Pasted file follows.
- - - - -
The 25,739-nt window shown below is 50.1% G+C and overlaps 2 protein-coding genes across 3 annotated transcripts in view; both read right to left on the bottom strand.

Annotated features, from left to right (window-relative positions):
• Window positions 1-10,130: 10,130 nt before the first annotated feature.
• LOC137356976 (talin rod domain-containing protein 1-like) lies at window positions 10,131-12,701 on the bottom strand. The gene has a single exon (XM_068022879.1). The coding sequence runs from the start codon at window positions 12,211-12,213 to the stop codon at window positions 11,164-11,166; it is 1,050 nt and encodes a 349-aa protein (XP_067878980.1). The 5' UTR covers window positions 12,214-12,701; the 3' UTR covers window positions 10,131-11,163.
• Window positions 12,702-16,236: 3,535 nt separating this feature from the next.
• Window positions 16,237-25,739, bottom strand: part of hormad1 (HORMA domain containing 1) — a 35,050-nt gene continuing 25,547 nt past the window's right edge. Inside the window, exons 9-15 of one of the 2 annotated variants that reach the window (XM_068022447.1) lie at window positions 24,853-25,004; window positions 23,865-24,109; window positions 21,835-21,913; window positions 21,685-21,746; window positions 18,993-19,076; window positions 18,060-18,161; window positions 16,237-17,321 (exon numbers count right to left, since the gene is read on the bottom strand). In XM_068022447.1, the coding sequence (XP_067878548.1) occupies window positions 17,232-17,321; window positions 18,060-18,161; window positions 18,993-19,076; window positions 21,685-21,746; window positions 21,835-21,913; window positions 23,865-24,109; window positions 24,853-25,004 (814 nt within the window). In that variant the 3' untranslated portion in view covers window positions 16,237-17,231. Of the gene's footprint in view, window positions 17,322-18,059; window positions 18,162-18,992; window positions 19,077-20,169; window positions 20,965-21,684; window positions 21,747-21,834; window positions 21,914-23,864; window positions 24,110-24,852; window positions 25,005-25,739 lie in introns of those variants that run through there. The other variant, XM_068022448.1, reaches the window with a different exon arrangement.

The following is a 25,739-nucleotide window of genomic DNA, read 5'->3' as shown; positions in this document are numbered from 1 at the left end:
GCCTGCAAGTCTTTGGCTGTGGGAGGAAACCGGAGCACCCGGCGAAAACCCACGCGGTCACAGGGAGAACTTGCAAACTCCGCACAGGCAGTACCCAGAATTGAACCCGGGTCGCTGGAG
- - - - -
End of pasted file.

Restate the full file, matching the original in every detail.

The 25,739-nt window shown below is 50.1% G+C and overlaps 2 protein-coding genes across 3 annotated transcripts in view; both read right to left on the bottom strand.

Annotated features, from left to right (window-relative positions):
• Window positions 1-10,130: 10,130 nt before the first annotated feature.
• LOC137356976 (talin rod domain-containing protein 1-like) lies at window positions 10,131-12,701 on the bottom strand. The gene has a single exon (XM_068022879.1). The coding sequence runs from the start codon at window positions 12,211-12,213 to the stop codon at window positions 11,164-11,166; it is 1,050 nt and encodes a 349-aa protein (XP_067878980.1). The 5' UTR covers window positions 12,214-12,701; the 3' UTR covers window positions 10,131-11,163.
• Window positions 12,702-16,236: 3,535 nt separating this feature from the next.
• Window positions 16,237-25,739, bottom strand: part of hormad1 (HORMA domain containing 1) — a 35,050-nt gene continuing 25,547 nt past the window's right edge. Inside the window, exons 9-15 of one of the 2 annotated variants that reach the window (XM_068022447.1) lie at window positions 24,853-25,004; window positions 23,865-24,109; window positions 21,835-21,913; window positions 21,685-21,746; window positions 18,993-19,076; window positions 18,060-18,161; window positions 16,237-17,321 (exon numbers count right to left, since the gene is read on the bottom strand). In XM_068022447.1, the coding sequence (XP_067878548.1) occupies window positions 17,232-17,321; window positions 18,060-18,161; window positions 18,993-19,076; window positions 21,685-21,746; window positions 21,835-21,913; window positions 23,865-24,109; window positions 24,853-25,004 (814 nt within the window). In that variant the 3' untranslated portion in view covers window positions 16,237-17,231. Of the gene's footprint in view, window positions 17,322-18,059; window positions 18,162-18,992; window positions 19,077-20,169; window positions 20,965-21,684; window positions 21,747-21,834; window positions 21,914-23,864; window positions 24,110-24,852; window positions 25,005-25,739 lie in introns of those variants that run through there. The other variant, XM_068022448.1, reaches the window with a different exon arrangement.

The following is a 25,739-nucleotide window of genomic DNA, read 5'->3' as shown; positions in this document are numbered from 1 at the left end:
GCCTGCAAGTCTTTGGCTGTGGGAGGAAACCGGAGCACCCGGCGAAAACCCACGCGGTCACAGGGAGAACTTGCAAACTCCGCACAGGCAGTACCCAGAATTGAACCCGGGTCGCTGGAG